What a pathetic way to fight about parenting styles. Because the kids are the biggest victims in all this.
Imagine the cops telling two young children to get into the car as they argue that they know their way home, they know where they are going and that their dad said they could walk home. This is what happened in December. And Rafi and Dvora had nightmares about police snatching them that time, their mom told me.
Mom and Dad were dragged into court for that incident, and the nation debated whether they are good or bad parents. Montgomery County ruled that they were guilty of unsubstantiated child neglect. Which means no one could decide who was right.
This time, police were called again by an adult worried about these kids playing outside alone.
Capt. Paul Starks, the county police spokesman, told The Washington Post that the children were taken into custody about 5 p.m. and turned over to Child Protective Services. They were released to their parents at 10:30 p.m. Starks said the matter remains under investigation.
Danielle Meitiv, a climate-science consultant, offered a scarier account of what happened to her children. “The cops said they would drive them home, then kept the kids in the patrol car for three hours,” she told me Monday. “Wouldn’t even let them out to use the bathroom.”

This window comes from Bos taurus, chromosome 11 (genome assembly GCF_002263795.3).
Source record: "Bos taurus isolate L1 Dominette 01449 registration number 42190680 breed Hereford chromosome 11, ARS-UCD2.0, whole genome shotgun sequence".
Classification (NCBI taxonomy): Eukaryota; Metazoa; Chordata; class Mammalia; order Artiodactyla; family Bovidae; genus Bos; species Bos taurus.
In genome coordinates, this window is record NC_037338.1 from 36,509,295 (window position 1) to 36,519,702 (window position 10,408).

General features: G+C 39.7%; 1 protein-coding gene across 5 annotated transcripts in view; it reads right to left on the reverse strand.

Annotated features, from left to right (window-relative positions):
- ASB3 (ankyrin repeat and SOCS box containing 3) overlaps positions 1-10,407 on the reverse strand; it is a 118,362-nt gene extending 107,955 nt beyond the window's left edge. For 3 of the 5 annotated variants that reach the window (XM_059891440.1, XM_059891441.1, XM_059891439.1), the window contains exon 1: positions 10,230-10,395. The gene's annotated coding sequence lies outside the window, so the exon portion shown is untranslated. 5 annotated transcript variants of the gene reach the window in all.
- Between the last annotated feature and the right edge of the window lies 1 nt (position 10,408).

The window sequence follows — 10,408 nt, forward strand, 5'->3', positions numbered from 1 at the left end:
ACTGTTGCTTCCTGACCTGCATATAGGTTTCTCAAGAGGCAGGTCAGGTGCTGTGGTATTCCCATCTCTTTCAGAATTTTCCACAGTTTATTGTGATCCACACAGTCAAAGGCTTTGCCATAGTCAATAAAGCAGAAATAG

Imagine the message our society is sending the Meitiv kids by holding them in the back of a squad car and in a crisis center for nearly six hours because they were playing alone outside. And if what Danielle said is true — that police initially told the kids they were going to just drive them home — how is this not a kidnapping?
It’s outrageous, really.
If that adult who called police was worried about the kids, why not talk to them? Ask them where their parents were? Walk them home?
Or maybe it was someone who recognized the Meitiv kids, hated their parents’ very public “free-range” advocacy campaign — multiple television appearances included — and decided to get back at them.